Kafka — demystifying the man behind the “Kafkaesque” mystique
Franz Kafka has entered our language as an adjective — “Kafkaesque” is applied nowadays to almost anything that strikes us as senseless or surreal — but the man himself remains obscure. Saul Friedlander’s short biography in Yale’s Jewish Lives series, “Kafka: The Poet of Shame and Guilt” (Yale University Press, $25.00), offers an intriguing effort to fill in the blanks of a famous but little-understood author.
Friedländer, of course, is a much-honored historian of the Holocaust, but he is also a man of letters, a native speaker of German — the language in which Kafka wrote — and, significantly, a deeply sensitive and reflective observer of the world in which he lives. (His memoir, “When Memory Comes,” is an account of his own experiences during and after the Holocaust, both courageous and sublime.) Above all, he feels a kinship with Kafka because both of them are products the precarious Jewish community of Prague.
“My family’s world was that of Prague Jews, belonging to a slightly younger cohort than Franz’s generation,” he writes. “My father studied at the German Law School of Charles University, which Kafka had attended some fifteen years before…. My mother’s first name was Elli (Gabriele), as was that of Franz’s eldest sister. And, like those of Kafka’s three sisters, my parents’ lives ended in German camps. All of these hidden links, discovered over time, may have added to my predilection for Kafka’s texts, beyond the appeal of their intrinsic greatness.”
As the author of commanding works of history on the Holocaust, Friedländer regards his own book on Kafka as “a small biographical essay,” and he acknowledges that he is approaching his subject as a non-specialist. But his modesty is unnecessary. He has clearly mastered the vast scholarship that has attached itself to Kafka, and he brings fresh insights of his own to the challenging body of work Kafka left behind.
To various Kafka scholars, Friedländer explains, the enigmatic author “appeared as a neurotic Jew, a religious one, a mystic, a self-hating Jew, a crypto-Christian, a Gnostic, the messenger of an antipatriarchal brand of Freudianism, a Marxist, the quintessential existentialist, a prophet of totalitarianism or of the Holocaust, an iconic voice of High Modernism, and much more; in short, he has become the most protean cultural figure of the past century.” But the flesh-and-blood Kafka, he insists, aspired to none of these roles: “Kafka was no builder of theories, no designers of systems; he followed dreams, created metaphors, and unexpected associations; he told stories; he was a poet.”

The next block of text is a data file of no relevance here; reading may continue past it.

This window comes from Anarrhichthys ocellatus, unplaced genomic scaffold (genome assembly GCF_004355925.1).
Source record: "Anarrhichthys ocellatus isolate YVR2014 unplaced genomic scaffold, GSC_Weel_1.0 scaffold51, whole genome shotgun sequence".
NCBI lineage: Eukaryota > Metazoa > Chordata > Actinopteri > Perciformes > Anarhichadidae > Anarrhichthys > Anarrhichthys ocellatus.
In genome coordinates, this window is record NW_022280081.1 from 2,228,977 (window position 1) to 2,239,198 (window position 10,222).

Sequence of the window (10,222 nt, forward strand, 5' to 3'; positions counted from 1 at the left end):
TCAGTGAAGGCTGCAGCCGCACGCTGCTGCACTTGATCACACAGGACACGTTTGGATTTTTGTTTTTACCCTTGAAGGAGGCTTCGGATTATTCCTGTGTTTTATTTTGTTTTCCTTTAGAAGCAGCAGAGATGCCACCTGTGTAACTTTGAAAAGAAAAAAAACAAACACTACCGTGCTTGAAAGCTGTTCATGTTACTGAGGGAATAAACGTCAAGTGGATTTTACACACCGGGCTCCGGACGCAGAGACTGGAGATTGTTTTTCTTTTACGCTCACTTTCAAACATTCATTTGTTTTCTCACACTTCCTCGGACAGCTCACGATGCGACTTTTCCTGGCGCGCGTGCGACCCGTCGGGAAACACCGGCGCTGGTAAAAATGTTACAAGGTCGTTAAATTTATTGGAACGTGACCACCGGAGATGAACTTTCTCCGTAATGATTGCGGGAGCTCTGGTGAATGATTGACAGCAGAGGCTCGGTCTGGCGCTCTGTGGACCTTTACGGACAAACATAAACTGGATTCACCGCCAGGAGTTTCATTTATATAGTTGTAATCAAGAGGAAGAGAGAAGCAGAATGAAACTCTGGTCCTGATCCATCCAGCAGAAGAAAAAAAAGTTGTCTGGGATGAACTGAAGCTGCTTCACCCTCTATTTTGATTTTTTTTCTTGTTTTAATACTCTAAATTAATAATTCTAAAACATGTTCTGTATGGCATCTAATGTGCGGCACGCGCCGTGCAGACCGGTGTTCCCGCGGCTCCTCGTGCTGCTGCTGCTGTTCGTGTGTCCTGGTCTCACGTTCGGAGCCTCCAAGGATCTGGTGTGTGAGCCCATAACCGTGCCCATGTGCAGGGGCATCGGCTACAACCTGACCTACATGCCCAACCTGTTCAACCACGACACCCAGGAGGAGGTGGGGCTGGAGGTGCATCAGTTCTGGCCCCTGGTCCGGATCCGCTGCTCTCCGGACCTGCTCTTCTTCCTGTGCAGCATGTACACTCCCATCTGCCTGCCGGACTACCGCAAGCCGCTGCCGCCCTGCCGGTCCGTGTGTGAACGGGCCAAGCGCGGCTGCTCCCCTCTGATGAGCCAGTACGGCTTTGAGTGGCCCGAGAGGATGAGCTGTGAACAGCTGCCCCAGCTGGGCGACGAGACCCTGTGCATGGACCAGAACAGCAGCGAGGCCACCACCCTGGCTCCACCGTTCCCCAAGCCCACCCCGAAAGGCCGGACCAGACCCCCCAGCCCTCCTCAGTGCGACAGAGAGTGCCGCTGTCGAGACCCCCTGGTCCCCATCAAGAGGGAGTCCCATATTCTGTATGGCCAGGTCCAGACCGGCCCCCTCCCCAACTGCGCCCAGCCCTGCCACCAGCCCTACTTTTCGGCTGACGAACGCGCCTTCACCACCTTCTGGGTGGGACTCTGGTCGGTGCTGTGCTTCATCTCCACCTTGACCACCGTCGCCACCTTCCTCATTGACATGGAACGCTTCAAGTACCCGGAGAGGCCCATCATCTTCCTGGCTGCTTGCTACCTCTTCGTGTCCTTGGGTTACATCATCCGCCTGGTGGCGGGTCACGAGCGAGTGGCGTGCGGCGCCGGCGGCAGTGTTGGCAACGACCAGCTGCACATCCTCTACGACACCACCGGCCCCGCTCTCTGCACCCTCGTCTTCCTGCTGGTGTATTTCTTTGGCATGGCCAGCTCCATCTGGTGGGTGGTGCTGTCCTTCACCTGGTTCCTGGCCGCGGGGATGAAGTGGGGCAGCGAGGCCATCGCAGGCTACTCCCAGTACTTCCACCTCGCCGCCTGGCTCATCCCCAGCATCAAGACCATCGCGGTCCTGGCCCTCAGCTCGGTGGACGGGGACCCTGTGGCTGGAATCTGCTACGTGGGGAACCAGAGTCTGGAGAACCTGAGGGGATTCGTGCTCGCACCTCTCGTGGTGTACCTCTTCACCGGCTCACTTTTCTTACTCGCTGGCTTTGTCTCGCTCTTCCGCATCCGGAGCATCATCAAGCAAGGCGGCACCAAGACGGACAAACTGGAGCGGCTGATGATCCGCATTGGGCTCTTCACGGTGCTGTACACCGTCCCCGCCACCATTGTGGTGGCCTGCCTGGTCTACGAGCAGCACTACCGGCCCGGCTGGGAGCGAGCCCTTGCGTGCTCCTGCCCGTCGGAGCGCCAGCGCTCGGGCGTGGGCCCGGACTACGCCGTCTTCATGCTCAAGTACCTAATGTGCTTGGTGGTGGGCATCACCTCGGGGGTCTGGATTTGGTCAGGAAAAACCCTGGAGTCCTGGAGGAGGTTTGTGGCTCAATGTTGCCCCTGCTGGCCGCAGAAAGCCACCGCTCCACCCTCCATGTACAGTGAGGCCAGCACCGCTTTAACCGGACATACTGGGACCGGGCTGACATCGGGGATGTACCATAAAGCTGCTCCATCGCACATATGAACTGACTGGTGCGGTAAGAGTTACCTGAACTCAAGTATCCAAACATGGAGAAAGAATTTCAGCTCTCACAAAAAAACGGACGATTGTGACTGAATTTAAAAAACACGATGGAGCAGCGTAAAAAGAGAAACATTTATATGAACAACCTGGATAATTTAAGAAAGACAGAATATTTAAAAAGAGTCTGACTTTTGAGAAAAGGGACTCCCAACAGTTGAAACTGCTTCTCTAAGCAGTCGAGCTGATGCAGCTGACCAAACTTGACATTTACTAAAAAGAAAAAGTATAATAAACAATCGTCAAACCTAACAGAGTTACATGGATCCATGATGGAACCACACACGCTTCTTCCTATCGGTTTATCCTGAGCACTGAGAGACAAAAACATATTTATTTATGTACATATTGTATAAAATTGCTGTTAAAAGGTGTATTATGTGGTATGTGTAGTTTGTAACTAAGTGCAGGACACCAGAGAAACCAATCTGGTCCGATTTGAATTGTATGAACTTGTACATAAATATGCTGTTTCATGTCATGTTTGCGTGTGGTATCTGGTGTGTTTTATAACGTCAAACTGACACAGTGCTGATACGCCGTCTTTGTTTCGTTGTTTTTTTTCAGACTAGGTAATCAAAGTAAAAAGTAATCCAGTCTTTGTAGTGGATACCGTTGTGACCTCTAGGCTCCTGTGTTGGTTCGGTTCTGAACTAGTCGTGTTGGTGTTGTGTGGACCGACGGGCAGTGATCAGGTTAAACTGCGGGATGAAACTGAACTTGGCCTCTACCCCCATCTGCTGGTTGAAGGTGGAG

Yet Friedländer concedes that Kafka’s work is illuminated by the facts of his life, and the biography serves as a companion and a key to the novels and stories. After studying Kafka’s letters and journals, as well as his fiction, Friedländer concludes that Kafka’s family conflicts — and especially the lifelong tensions between father and son — prompted the writer to “[take] upon himself the role of toreador in a lifelong corrida, meant as the secret assertion of his own particular self.”
Friedländer is especially interested in how Kafka understood his Jewish origins and identity. His Hebrew name was Anschel; he went through the motions of a bar mitzvah, which his parents referred to as a “confirmation;” he was intrigued with Yiddish theater and Chasidic folklore and once participated in an audience with the Belzec Rebbe. But he felt as estranged from his father’s religion as he did from his father: “What have I in common with Jews?” the young Kafka mused. “I have hardly anything in common with myself and should stand very quietly in a corner, content that I can breathe….”
The frail and sickly young Kafka, as Friedländer shows us, was afflicted by a sense of doom that finds expression in all of his writing. For example, Friedländer gives us a close and thoughtful reading of Kafka’s “A Country Doctor,” pointing out the “wanton sexual violence” that the doctor confronts but fails to prevent, the “shamanistic healing ritual” that unfolds during the “surreal night journey,” and he finds a dire meaning below the surface of Kafka’s narrative: “Uncovering the truth about oneself and about the evil at the core of mankind could have become the first step to redemption; in Kafka’s world, though, truth seems to open the gates of annihilation.”
Friedländer is perfectly willing to venture his own interpretations and explanations, but he quips that “Kafka wouldn’t be Kafka if all signs were easily accessible.” Kafka himself acknowledged as much in one of the letters that he wrote to one of the women in his life: “You have no idea, Felice, what havoc literature creates in certain heads.” Yet Friedländer has succeeded in ordering the seeming chaos inside Kafka’s head, and his “Kafka,” although modest in length, is rich in meaning.
Jonathan Kirsch, author and publishing attorney, is the book editor of The Jewish Journal. His latest book is “The Short, Strange Life of Herschel Grynszpan: A Boy Avenger, a Nazi Diplomat, and a Murder in Paris” (W.W. Norton/Liveright), published in 2013 to coincide with the 75th anniversary of Kristallnacht. Kirsch will be discussing and signing copies of his new book at the Newport Beach Public Library on September 19; at American Jewish University on October 30; and at University Synagogue in Irvine on November 1.